The youngest lava flows were 7,000 years old.  Under the Basin and Range extension, decompression allows the mantle to cross the solidus, which leads to alkalic basaltic magmatism. Basalts that re-melt the crust fractionate and form rhyolites, so there are both extremes here: basalts and rhyolites. It is still unclear how basalts skip to rhyolites with no intermediate composition.

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Glacial moraine in front of the Sierra Nevadas on the edge of Long Valley Caldera

The actual magma body was 10 km below the surface. The magma body builds up pressure, creating fractures, and, when the pressure exceeds the yield stress of the rock above, the system evacuates and the roof collapses. This has left a low, flat ~10 x 20 km area. Fumaroles, where magmatic gases were still escaping due to residual heat, were also visible.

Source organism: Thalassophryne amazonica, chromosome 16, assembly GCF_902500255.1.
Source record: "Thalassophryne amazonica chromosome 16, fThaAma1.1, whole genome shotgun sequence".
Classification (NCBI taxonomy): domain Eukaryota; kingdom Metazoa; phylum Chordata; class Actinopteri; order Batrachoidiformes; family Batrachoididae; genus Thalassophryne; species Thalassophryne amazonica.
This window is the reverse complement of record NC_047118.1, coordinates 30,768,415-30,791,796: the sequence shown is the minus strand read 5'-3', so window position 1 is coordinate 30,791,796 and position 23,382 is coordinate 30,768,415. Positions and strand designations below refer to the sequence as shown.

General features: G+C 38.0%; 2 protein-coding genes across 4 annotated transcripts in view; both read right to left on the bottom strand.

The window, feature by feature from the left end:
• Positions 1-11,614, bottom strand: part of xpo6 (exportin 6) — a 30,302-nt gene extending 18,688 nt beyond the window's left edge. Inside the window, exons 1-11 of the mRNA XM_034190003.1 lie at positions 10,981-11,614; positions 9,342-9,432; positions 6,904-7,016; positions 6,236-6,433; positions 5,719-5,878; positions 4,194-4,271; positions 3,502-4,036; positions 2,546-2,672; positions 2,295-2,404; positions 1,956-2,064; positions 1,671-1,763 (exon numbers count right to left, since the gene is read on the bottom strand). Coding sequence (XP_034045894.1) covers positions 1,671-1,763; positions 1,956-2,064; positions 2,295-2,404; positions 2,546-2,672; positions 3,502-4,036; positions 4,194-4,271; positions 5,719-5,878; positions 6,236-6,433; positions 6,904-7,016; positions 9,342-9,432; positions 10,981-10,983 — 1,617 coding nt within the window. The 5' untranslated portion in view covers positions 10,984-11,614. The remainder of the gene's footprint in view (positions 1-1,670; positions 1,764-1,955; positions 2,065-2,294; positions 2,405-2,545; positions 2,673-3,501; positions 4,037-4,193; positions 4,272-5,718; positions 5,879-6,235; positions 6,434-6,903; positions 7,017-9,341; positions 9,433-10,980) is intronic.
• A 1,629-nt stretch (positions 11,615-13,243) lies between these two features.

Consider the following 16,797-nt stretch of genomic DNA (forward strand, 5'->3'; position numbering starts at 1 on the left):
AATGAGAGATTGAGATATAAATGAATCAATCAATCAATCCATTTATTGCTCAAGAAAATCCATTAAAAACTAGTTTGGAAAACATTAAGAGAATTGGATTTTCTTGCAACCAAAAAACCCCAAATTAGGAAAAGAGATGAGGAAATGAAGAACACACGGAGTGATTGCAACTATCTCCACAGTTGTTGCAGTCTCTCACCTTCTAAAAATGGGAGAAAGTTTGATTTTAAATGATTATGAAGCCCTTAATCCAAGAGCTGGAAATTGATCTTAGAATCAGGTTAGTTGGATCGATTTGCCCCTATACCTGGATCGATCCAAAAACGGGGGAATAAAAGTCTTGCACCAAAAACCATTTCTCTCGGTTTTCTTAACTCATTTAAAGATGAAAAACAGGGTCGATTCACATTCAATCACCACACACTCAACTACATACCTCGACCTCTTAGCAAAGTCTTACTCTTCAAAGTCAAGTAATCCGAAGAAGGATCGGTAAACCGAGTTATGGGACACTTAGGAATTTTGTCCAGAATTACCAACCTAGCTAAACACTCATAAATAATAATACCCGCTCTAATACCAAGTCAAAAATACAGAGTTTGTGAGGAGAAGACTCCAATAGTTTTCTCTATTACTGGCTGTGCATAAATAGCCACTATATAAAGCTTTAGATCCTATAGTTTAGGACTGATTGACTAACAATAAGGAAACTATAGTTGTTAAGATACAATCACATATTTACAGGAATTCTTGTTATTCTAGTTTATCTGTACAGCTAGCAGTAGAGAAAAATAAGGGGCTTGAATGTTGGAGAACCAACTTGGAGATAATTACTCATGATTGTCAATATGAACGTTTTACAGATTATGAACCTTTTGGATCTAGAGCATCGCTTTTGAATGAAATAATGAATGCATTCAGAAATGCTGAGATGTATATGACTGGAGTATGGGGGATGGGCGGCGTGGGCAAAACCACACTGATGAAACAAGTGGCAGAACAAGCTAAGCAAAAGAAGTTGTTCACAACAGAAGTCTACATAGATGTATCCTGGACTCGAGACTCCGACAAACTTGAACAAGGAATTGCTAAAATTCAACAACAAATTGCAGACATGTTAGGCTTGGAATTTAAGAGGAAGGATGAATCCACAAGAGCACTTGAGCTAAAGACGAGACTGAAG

Around the caldera, there were also moraines, large sediment mounds moved by glaciation, visible along the outskirts in front of the Sierras.

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Long Valley ignimbrite deposit at Owen’s Gorge. Photo credit: Prof Cin-Ty Lee

Owen’s Gorge:

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Long Valley ignimbrite containing pink pumice and granitic lithics

At the base of the gorge, we saw evidence of a huge rhyolitic ignimbrite, which must have erupted over an incredibly short period of time (estimated at around 6 days). There were three different layers denoting sequential eruptions. The lowest layer was more porous, with many lateral fractures and no evidence of compaction, which indicates that the lowest layer cooled before the weight of the next eruption could deform it. The texture of this tuff was friable, easily breakable, and it was more silicic than the upper layers. The first layer was probably an initial pulse of small eruptions right before the large eruption. Weak precursor eruptions tend to have ashfall rates slower than cooling rates.